Atlanta real estateThough we’re nary a quarter into 2011, a variety of news outlets have flooded their airwaves and pages with news and predictions related to the state of the housing market. Cautious optimism seems to be the tone of predictions as a variety of issues can drastically alter the market at a national, state and local level.

    The Good News

    January kicked off 2011 with positive numbers. The U.S. Census Bureau and the Department of Housing and Urban Development reported that housing starts nationwide increased by 14 percent. The Atlanta Business Chronicle reported in February that while housing prices have fallen in Georgia, a variety of factors have the state’s home builders poised for a comeback.

    Locally Speaking

    ULI hosted a luncheon with Bob Voyles, founder of Seven Oaks Company, chairman of the Perimeter Community Improvement District Board and chair of the Land Development Committee of the Georgia Regional Transportation Authority. Voyles expressed optimism about the future of Atlanta real estate, but focused on how much of a role transportation would need to play. Prudential Georgia Realty President and CEO Dan Forsman held a webinar to share the company’s statistics, and also sees potential for growth over 2011.


    When searching for a home, many home buyers want to ensure that the education system is up to par. While the Atlanta-area boasts schools that are award-winning, on January 18, Atlanta Public Schools were placed on probation by the SACS accrediting body. In other school news, the Cobb County school board recently voted to return to a traditional calendar, effective next school year.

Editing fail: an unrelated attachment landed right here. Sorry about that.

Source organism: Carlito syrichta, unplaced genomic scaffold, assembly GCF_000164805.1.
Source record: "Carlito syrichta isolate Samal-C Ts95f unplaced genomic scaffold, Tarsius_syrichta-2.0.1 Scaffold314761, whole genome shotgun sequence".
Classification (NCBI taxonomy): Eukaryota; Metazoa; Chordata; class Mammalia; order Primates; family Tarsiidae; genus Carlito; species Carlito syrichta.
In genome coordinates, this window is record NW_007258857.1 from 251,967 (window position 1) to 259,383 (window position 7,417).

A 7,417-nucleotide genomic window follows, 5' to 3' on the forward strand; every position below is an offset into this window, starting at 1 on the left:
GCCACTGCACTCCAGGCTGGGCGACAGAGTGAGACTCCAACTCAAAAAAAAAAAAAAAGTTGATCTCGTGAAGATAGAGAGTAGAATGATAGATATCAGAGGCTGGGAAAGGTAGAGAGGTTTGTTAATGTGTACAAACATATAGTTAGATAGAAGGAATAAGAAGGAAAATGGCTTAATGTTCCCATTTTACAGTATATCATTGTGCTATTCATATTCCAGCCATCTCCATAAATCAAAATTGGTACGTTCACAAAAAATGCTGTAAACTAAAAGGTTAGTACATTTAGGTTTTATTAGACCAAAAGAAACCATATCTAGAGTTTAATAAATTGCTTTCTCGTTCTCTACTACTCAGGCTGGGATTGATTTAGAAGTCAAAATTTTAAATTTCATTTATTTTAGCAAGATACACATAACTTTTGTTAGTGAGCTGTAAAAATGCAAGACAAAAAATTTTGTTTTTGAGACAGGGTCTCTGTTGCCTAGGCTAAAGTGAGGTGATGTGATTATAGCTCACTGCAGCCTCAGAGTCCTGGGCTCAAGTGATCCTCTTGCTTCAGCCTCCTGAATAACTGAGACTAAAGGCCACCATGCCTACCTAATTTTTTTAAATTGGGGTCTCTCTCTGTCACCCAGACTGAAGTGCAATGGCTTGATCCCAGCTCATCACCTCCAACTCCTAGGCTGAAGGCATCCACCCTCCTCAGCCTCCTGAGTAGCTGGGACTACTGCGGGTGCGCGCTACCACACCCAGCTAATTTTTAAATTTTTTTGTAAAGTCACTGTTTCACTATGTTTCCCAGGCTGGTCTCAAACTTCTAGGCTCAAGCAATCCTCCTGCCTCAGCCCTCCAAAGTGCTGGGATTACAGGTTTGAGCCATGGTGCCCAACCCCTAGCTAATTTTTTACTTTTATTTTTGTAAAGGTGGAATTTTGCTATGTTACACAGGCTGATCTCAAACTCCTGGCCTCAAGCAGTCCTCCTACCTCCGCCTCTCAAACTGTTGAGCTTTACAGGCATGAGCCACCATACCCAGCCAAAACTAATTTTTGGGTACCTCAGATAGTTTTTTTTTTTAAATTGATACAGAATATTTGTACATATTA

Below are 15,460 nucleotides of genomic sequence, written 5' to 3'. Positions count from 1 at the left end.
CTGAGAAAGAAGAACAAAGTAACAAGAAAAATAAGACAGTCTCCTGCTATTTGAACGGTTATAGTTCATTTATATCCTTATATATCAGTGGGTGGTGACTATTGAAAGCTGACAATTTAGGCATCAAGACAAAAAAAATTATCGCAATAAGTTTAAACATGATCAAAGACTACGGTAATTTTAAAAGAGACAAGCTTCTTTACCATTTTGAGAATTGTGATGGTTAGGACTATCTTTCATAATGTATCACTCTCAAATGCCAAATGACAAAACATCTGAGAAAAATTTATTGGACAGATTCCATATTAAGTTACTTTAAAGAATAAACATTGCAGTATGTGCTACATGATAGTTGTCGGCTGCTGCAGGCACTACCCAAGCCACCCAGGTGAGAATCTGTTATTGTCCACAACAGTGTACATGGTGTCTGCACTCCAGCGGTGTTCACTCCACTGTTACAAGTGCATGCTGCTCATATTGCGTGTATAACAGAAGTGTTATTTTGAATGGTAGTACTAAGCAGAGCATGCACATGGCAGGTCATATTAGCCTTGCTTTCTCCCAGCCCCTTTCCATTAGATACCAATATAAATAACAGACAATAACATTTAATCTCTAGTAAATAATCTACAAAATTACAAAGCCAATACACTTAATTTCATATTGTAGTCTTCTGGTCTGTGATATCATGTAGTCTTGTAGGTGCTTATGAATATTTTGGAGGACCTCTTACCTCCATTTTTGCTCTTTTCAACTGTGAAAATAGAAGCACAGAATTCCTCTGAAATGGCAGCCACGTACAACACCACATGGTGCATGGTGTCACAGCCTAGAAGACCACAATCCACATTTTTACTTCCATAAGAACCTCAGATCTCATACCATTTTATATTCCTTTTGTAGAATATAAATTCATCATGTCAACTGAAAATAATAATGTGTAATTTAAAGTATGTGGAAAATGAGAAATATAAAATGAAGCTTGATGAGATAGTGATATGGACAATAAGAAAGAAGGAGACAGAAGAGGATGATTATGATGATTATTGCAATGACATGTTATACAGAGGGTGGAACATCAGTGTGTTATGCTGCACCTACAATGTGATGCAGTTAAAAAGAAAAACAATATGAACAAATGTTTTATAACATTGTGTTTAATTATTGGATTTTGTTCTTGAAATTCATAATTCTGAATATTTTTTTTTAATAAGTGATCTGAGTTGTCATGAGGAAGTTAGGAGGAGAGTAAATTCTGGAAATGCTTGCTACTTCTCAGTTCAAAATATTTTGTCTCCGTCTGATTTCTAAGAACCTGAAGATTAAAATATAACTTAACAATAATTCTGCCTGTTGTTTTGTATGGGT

Legislative Issues

    Two key legislative issues have the potential to help or hurt the Atlanta real estate market. At a national level, the mortgage interest deduction for homeowners is being threatened. NAHB is fighting back through its Save My MID campaign. At a local level, the tri-state water wars threaten the source of much of Atlanta’s current drinking supply. The litigation is ongoing, and the outcome will be monumental.

    Talk back to us. What do you see helping or hurting the Atlanta real estate market? Is there an ongoing issue you would like Atlanta Real Estate Forum to cover?

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